Browsing Animal & Grassland Research & Innovation Programme by Subject "Calcium"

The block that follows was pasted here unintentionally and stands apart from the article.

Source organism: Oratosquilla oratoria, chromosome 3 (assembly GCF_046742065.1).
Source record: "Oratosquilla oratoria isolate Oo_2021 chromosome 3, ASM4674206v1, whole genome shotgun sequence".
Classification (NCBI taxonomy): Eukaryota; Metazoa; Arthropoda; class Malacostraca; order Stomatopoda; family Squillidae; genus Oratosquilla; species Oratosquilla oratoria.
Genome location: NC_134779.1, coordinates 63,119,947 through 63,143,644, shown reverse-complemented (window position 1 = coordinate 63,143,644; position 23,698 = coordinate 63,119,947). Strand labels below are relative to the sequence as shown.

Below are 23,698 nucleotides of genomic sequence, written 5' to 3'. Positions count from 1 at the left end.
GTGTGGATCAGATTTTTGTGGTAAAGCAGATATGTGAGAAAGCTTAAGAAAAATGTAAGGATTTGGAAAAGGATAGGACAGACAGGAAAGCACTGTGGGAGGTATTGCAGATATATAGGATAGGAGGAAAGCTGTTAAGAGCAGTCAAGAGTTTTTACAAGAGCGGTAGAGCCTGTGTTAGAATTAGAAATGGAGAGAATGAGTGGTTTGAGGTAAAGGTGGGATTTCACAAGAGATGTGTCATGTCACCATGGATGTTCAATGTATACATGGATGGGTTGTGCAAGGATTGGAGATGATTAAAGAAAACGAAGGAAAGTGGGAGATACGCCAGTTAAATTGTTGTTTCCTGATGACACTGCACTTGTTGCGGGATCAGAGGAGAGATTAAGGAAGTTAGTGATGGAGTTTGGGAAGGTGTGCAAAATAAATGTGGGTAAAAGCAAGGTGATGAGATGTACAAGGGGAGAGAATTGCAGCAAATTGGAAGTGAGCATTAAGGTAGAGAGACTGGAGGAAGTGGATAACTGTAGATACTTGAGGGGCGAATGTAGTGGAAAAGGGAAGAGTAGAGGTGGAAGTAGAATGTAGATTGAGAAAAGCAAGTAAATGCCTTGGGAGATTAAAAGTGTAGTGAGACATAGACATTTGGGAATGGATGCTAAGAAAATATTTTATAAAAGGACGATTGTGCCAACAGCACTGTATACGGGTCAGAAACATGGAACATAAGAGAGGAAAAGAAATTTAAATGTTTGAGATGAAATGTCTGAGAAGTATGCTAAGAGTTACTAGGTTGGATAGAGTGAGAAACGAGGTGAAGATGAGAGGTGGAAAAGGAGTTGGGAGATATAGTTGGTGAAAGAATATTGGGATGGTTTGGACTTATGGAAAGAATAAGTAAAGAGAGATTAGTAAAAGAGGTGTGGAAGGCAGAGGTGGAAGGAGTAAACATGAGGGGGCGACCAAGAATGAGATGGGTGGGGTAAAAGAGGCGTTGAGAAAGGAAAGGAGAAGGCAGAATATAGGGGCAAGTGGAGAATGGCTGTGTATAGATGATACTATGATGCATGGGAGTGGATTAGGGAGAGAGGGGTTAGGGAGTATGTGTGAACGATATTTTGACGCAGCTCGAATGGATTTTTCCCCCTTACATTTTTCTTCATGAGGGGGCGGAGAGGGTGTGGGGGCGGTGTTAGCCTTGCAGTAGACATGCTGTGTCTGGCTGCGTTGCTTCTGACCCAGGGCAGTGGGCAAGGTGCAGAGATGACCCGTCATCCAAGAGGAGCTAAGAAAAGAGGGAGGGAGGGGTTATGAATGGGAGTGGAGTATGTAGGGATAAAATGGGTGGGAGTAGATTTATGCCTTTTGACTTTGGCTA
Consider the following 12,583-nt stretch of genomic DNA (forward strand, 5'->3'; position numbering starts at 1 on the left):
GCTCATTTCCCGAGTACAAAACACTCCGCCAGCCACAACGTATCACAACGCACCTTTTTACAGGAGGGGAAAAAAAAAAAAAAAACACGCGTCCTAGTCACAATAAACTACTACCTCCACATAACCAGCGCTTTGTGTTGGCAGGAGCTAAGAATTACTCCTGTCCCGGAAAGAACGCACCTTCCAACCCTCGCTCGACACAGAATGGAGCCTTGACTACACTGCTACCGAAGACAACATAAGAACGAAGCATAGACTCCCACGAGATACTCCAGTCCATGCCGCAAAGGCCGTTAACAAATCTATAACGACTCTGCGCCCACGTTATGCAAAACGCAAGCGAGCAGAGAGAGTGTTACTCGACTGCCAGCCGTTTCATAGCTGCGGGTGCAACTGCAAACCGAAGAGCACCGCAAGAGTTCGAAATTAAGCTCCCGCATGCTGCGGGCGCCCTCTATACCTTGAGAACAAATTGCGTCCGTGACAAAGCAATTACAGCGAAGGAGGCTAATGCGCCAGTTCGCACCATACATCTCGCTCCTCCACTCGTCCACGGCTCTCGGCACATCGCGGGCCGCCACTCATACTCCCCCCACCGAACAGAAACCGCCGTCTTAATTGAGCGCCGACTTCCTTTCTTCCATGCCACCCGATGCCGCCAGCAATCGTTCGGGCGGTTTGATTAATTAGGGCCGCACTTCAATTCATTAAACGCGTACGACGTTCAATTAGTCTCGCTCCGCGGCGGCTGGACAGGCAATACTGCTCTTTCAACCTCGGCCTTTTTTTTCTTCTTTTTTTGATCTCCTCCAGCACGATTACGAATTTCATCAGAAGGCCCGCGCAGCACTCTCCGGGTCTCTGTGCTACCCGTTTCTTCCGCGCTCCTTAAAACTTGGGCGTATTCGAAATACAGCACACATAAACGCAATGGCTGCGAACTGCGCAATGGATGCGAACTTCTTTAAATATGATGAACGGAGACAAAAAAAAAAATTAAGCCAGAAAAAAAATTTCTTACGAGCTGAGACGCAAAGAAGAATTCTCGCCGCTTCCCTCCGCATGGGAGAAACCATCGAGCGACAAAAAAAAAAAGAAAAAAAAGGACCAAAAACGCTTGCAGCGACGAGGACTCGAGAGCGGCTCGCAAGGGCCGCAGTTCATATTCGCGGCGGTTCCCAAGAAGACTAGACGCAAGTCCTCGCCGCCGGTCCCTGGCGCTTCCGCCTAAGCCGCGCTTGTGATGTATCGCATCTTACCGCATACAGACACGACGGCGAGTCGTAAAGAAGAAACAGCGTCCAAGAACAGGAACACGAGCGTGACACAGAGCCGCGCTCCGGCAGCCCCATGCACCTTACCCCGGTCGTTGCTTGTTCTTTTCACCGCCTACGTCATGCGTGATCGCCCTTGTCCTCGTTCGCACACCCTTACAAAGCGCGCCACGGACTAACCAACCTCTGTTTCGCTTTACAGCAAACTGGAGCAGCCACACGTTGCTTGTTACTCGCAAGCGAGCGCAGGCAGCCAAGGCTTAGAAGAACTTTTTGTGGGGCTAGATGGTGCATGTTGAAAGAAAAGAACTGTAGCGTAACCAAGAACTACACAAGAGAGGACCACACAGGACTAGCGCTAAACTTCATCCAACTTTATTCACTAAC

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Effect of phytase, carbohydrase, and protease addition to a wheat distillers dried grains with solubles and rapeseed based diet on in vitro ileal digestibility, growth, and bone mineral density of grower-finisher pigsThe use of rapeseed meal (RSM) and wheat distillers dried grains with solubles (wDDGS) in pig diets is increasing and dietary supplementation with exogenous enzymes has been suggested as means of improving feed efficiency in pigs. The objective of this experiment was to examine the effect of phytase (Phy), a xylanase and β-glucanase complex (XB), protease (Prot) and their various combinations when included in a wDDGS- and RSM-based diet fed to grower-finisher pigs. As the P- and Ca- sparing effect of Phy is well proven, the objective was to examine the additional effects of Phy beyond its P- and Ca-sparing effects. A total of 144 pigs with an initial live weight of 40.1 ± 2.0 kg were assigned to 8 treatments with 9 pens (4 female and 5 male pens) per treatment and 2 females or 2 males per pen. The basal diet was formulated to contain 96 and 200 g/kg of RSM and wDDGS, respectively. The basal diet was supplemented with Phy (0 or 100 mg/kg), XB (0 or 100 mg/kg), and Prot (0 or 200 mg/kg) in a 2 × 2 × 2 factorial arrangement of treatments. Experimental diets were fed for 76 d. Average daily gain (ADG) and average daily feed intake (ADFI) were recorded, and gain to feed (G:F) was calculated. Carcass quality variables were measured at slaughter and the left forelimb of pigs fed the unsupplemented, the Phy supplemented and the Phy + Prot supplemented diets were removed to determine bone mineral density in the third metacarpal. The inclusion of Phy, XB and Prot in the diets increased in vitro ileal digestibility of dry matter and organic matter (P < 0.05). A tendency towards a 3-way interaction among Phy, XB and Prot was observed for ADG (P = 0.06) and G:F (P = 0.06). The 2-way interactions and main effects did not reveal any improvement for any variable measured in vivo in response to dietary enzyme supplementation. Bone mineral density was not different for pigs fed the unsupplemented, the Phy supplemented and the Phy + Prot supplemented diets. In conclusion, the in vitro ileal digestibility improvements observed were not always reflected in improvements in pig growth, feed efficiency or both. The efficacy of Phy was not reduced when supplemented in combination with Prot, as ADG, G:F, carcass quality and bone mineralization were unchanged.